But certainly not to be under-estimated are the contributions of Geesin and by listening to this album, one can easily understand what set apart Atom Heart Mother (and to a lesser extent Ummagumma which came before this album) from the rest of their discography. One hell of UFO, which every proghead must hear.

Report this review (#78310)
Posted Tuesday, May 16, 2006 | Review Permalink
4 stars Bought this back in the early 70's; regarded it as a humorous oddity. Each time I listen to it, though, I get something new out of it. I later bought several of Ron Geesin's solo albums, and found them to be original and fascinating, although uneven. I pulled this CD out the other day, and enjoyed it more than ever. It doesn't sound much like Pink Floyd, because most of the tracks were written by Geesin (who was a "fifth member" on "Atom Heart Mother"). Geesin plays many different instruments, and there are a number of sound effects as well. Waters contributes a few short songs (the vibe is a bit like "Grandchester Meadows"), and the last song features all four members of Pink Floyd. Unfortunately, that's the worst track on the album, with a simple and repetitious chorus sung by female backup singers. Keep in mind that this is a soundtrack album to a movie about the workings of the human body. Most people would say that this music sounds best when one is under the influence of mind-altering substances, so look for it if you think the adjective "weird" is a good thing...
Report this review (#102704)
Posted Tuesday, December 12, 2006 | Review Permalink
Chris S
Honorary Collaborator
3 stars Ok what a strange album....much like Water's ' Several Species Of Small Furry Animals Grooving In A Cave With A Pict' from the Ummagumma works, Music from The Body has something extra, a little more special. Must be Ron Geesin's influence perhaps or the fact that this was the birth of DSOTM. There is a huge concept feel to the album, no matter how much Waters may despise the conceptual creation and output of his music, he has to admit conceptually he is " Top Dog" in that department. This is immature, naive and totally experimental yet has all the creative force one would expect from one of the greatest prog artists of all time.' Give Birth To A Smile' ably backed by his own band is the nicest touch on this melancholic psychedlic brunch of an album!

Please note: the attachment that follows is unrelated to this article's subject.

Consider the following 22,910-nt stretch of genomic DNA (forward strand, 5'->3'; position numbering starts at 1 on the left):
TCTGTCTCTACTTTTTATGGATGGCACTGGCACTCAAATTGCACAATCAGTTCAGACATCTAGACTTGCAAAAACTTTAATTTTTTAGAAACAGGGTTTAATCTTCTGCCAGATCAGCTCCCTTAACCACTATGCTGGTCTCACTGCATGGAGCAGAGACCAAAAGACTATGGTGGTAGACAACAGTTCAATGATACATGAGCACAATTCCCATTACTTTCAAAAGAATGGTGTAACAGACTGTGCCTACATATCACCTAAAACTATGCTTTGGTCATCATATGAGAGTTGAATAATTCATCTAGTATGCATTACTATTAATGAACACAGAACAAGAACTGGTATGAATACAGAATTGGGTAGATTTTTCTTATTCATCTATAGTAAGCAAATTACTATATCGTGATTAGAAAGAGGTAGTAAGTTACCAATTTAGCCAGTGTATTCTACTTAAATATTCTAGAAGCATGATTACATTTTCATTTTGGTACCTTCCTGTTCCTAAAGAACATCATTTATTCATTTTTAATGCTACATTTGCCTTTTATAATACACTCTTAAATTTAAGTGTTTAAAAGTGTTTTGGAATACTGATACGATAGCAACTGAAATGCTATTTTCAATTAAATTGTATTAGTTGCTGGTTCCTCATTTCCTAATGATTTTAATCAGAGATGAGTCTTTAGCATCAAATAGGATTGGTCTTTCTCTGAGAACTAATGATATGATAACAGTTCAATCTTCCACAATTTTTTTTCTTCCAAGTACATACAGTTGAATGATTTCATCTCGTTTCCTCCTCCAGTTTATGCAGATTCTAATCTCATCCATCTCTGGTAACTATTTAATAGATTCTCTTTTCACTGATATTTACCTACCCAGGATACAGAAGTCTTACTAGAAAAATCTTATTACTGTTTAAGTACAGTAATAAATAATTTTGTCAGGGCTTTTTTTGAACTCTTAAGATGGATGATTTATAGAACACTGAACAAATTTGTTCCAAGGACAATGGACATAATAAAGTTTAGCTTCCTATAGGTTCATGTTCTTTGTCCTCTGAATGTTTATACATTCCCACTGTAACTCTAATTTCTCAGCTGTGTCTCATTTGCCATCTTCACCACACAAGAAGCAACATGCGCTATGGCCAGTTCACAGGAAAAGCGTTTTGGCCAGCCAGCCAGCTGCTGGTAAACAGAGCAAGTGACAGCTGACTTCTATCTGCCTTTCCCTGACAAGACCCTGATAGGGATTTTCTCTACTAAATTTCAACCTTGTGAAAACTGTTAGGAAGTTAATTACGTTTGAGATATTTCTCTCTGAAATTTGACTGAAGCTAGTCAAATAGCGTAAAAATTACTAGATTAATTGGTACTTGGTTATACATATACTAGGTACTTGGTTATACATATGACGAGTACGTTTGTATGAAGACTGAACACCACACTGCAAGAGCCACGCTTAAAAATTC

Report this review (#109101)
Posted Saturday, January 27, 2007 | Review Permalink
2 stars Fun idea, but basically thats it, the music ain't that great. Some really good effects, but thats it. It may be funny once in your entire life to hear this, but let's be honest it's not the kind of album that would be a great buy.

Maybe I'm being to harsh, it may be my own fault that I really don't like soundtracks, and this being a soundtrack doesn't help at all. I believe that it's probably great to see the movie with this sound. Yet, not really the kind of material you should listen.

As I'm seeing it looks like a little overrated, yet it has occasional nice moments, anyway the name says it all, don't expect to find anything "rocky" in this.

Report this review (#262140)
Posted Saturday, January 23, 2010 | Review Permalink
1 stars This "musical" document is quite close to the below average Roger part from "Ummagumma". I am of course biased by this album since I was almost born with it and I never could stand the studio outtakes.

The problem with this first solo album, is that there aren't any thrilling songs nor parts. Just a succession of lousy (very short) items. One song reaches the four minutes mark!

The whole of the stuff represented here does sound more as a soundtrack. But not a great one at all. I am looking at some good moments here, but I honestly can't find one. Pure boredom and unskilled songs.

At times, some of the early Floyd is gaining your senses but for such a very short period of time that is it is almost useless. Can you imagine that there are some twenty-two tracks available for forty minutes of "music".

Very few colleagues commented this "work". I guess that there is a reason for it. I don't like this album at all. There is no creativity, no emotional part, and no superb instrumental section. Actually, there is nothing in here. Only a painful succession of VERY short and weird useless musical moments.